Past and present, people and products, with an eye on roots but also on innovation. The right ingredients are all there to create the most enticing recipe for the next edition of the Stockholm Furniture & Light Fair. An appointment that is just as special as its contents, because from 4 to 8 February the city celebrates the 70th anniversary of the fair.
The debut was back in 1951, at the St Eriksmässan Exhibition Center, and focused only on Swedish producers and retailers. Across seven decades the fair has expanded its offerings (from furniture to lighting, along with over 400 events around the city), its exhibitors (over 700, of which 80% from Scandinavia) and its visitors (from 100 countries), since 1971 at the Stockholmsmässan trade fair complex.
An exhibition to celebrate the anniversary
“The anniversary is an opportunity to think about the past,” says Cecilia Nyberg, Project Area Manager of Stockholm Furniture & Light Fair. Thinking that takes concrete form in the project by the writer Dan Gordan, called in to create an exhibition on the fair’s 70 years of operation, through projects that represent its evolution. In seven small rooms, one per decade, the settings are composed of two or three pieces of furniture, a lamp and a fabric that identify the time period, together with period magazines and newspaper articles.
“I have put together a balanced mix of famous and less well known pieces, and future classics, all still in production – says Dan Gordan. – For example, to represent the 1950s I chose the Arabesk chair by Folke Jansson, while the Cargo trolley by Gunilla Allard has been selected for the 1990s. The last segment, on the years from 2010 to the present, features products I hope will become the classics of the future, like the Emma armchair by Färg & Blanche, also with a focus on the current rebirth of old traditions and crafts.”
Designer installations at the Stockholm Furniture Fair
While the past and the historical heritage of the fair are the starting point and inspiration for the 2020 edition, the developments also lead to reflections on coming trends and design innovations. This can be seen in the exhibition Re-defining the office curated by Linda Camara, Director of Operations of the Swedish architecture firm Tengbom. “Place. Technology. Sustainability” will be the three areas of the concept, for a perspective on the work habits of the future.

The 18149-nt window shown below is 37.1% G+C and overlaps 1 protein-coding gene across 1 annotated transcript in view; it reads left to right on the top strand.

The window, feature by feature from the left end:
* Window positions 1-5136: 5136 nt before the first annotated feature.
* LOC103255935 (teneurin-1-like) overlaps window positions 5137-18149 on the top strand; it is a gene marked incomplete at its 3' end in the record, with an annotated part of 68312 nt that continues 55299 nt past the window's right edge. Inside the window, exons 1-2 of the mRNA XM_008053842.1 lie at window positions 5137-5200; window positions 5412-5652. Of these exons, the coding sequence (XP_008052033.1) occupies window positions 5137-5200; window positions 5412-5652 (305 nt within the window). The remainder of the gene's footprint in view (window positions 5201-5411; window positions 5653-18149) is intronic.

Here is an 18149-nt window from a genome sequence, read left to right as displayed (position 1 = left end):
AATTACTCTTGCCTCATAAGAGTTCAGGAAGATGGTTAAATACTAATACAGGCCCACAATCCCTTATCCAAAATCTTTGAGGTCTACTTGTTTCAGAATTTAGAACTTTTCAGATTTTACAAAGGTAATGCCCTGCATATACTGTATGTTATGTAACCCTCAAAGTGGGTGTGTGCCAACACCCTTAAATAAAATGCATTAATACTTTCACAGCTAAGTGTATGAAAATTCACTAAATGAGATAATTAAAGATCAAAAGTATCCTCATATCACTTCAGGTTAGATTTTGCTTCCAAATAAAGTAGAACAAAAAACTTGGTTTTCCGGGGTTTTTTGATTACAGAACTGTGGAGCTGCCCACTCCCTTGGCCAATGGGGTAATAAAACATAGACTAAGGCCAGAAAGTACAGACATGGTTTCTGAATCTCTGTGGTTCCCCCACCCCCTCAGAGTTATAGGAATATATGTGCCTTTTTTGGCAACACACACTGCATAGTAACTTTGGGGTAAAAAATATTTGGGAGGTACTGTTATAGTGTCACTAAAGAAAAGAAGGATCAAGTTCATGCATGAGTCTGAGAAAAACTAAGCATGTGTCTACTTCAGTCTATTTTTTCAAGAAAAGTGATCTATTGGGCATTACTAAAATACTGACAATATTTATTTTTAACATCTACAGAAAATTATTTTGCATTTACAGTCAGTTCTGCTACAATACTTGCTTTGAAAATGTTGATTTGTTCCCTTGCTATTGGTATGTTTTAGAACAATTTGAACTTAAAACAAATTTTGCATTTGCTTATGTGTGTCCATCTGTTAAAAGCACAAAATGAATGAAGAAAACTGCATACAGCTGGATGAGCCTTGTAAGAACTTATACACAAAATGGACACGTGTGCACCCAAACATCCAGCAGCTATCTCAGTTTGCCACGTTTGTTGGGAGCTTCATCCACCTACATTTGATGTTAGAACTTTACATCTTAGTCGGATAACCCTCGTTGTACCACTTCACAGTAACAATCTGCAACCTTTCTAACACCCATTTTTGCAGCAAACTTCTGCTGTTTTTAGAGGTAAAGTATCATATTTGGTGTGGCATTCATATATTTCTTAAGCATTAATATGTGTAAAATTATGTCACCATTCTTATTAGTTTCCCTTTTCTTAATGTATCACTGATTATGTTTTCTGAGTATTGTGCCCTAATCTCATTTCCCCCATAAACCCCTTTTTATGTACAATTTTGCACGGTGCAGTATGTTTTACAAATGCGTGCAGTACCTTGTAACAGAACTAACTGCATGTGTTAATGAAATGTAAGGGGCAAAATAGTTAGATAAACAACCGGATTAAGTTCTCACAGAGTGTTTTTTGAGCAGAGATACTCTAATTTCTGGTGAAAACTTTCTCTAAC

Other installations not to be missed: the Design Bar, which year after year explores a blend of contemporary aesthetics and gastronomy, this year thanks to the work of designer Fredrik Paulsen, guided by the warm atmospheres of the French Riviera, the Balearic Islands and colorful Las Vegas to generate a lively, welcoming gathering place in Victoria Hall. Or the conceptual installation in the Entrance Hall curated by the Guests of Honour of the fair, the duo Doshi Levien.
Another creative touch can be see in the Greenhouse, a space for young designers and schools, where the Copenhagen-based duo Wang & Söderström have made a novel venue for this edition.
If all this won’t suffice to satisfy the most voracious design buffs, the whole city gets into the act with a program of events and openings: over 400 appointments during Stockholm Design Week , which from 3 to 9 February completes the range of viewing options. Talks, exhibitions, openings of showrooms and workshops, with national and international brands on the front line: String, Hem, Bolon, Menu and Vitra are just some of the protagonists, flanked by institutions like the Nationalmuseum and the Italian Cultural Institute in Stockholm.